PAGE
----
As can be observed, in both the Double Q and deep Q training cases, the networks converge on “correctly” solving the Cartpole problem – with eventual consistent rewards of 180-200 per episode (a total reward of 200 is the maximum available per episode in the Cartpole environment). The Double Q case shows slightly better performance in reaching the “solved” state than the deep Q network implementation. This is likely due to better stability in decoupling the choice and evaluation of the actions, but it is not a conclusive result in this rather simple deterministic environment.

However, what happens when we increase the randomness by elevated RANDOM_REWARD_STD > 0?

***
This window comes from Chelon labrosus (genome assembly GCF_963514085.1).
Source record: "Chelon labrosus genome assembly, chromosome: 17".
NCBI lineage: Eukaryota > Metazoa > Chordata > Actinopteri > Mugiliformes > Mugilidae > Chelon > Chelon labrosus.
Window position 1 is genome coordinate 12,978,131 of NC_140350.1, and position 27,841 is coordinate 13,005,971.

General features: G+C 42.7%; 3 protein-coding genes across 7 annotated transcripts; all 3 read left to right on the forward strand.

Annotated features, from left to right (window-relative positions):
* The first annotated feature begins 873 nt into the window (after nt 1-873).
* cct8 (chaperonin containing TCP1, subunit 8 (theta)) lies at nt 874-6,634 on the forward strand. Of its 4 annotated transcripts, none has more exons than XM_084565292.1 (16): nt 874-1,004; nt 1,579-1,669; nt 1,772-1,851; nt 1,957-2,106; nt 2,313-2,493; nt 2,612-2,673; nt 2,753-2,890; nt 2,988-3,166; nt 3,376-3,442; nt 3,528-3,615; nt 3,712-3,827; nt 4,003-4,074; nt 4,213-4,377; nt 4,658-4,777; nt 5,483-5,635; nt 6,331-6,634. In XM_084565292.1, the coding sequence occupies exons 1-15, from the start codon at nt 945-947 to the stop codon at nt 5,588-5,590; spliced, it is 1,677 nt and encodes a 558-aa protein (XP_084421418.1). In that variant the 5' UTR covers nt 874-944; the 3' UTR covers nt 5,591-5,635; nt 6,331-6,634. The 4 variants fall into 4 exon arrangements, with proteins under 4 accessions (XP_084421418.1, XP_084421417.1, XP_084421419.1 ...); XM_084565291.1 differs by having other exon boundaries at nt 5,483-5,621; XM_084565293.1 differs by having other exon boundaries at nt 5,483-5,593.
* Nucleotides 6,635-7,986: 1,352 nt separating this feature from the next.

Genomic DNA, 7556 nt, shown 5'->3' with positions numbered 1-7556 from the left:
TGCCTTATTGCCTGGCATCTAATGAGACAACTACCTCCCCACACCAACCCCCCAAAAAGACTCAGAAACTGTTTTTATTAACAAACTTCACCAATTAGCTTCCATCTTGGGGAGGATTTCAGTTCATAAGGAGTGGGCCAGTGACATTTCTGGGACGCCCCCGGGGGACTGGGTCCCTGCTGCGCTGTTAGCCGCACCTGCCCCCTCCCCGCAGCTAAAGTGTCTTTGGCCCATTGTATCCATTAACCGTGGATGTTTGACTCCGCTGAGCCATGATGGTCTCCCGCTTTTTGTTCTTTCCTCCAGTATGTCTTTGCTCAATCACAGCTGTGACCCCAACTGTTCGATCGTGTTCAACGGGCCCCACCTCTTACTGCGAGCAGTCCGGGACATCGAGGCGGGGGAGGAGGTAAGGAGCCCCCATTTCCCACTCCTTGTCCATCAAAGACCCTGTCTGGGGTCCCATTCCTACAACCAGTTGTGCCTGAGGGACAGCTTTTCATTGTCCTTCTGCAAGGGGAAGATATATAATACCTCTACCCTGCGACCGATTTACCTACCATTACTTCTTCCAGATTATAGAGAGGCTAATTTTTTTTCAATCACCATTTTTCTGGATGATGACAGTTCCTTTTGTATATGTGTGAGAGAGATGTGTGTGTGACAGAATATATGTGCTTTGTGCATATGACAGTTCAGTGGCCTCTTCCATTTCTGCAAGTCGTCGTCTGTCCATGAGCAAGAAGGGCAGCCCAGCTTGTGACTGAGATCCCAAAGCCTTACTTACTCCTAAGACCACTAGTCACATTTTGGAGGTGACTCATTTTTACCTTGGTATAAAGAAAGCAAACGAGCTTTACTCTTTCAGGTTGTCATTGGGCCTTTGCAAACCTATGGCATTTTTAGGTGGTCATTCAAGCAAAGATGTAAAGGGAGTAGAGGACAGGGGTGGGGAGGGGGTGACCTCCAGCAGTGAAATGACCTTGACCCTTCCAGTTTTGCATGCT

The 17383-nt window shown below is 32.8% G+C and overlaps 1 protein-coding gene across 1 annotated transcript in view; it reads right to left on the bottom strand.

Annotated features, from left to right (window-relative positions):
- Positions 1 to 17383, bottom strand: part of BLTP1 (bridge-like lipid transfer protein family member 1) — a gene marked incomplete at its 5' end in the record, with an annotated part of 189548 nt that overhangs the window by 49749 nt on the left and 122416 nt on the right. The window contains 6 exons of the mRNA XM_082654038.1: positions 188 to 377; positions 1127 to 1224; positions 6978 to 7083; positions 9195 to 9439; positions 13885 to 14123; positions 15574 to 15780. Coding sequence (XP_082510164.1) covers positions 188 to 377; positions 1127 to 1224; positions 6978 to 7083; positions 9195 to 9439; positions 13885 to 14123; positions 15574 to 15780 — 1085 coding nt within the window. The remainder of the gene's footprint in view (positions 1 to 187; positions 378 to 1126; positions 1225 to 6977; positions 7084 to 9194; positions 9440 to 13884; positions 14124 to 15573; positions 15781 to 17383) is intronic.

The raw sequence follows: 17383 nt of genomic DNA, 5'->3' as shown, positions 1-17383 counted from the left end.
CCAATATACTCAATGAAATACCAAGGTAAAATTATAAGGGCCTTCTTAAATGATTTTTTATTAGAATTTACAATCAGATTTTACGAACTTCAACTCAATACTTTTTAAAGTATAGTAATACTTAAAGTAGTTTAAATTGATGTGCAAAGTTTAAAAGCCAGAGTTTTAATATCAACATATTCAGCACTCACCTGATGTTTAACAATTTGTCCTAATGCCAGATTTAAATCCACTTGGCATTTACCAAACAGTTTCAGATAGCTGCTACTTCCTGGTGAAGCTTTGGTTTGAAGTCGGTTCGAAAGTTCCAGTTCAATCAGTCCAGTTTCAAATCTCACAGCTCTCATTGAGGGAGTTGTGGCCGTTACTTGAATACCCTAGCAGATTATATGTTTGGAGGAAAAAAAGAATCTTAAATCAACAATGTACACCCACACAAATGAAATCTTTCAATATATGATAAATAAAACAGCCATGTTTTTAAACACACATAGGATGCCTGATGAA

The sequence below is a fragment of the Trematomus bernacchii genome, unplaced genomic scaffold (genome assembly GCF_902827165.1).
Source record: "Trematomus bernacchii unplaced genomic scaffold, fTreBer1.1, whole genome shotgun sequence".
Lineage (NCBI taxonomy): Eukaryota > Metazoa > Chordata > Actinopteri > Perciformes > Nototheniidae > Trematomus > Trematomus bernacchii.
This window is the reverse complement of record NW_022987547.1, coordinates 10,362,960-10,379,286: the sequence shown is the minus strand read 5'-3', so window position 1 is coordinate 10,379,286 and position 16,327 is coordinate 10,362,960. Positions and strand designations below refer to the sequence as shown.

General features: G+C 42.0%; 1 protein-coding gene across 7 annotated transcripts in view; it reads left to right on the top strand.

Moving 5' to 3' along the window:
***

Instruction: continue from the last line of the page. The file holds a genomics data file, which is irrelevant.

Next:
## Double Q results for a stochastic case

The results below show the case when RANDOM_REWARD_STD is increased to 1.0 – in this case, the rewards are drawn from a random normal distribution of mean 1.0 and standard deviation of 1.0:

As can be seen, in this case, the Double Q network significantly outperforms the deep Q training methodology. This demonstrates the effect of biasing in the deep Q training methodology, and the advantages of using Double Q learning in your reinforcement learning tasks.

I hope this post was helpful in increasing your understanding of both deep Q and Double Q reinforcement learning. Keep an eye out for future posts on reinforcement learning.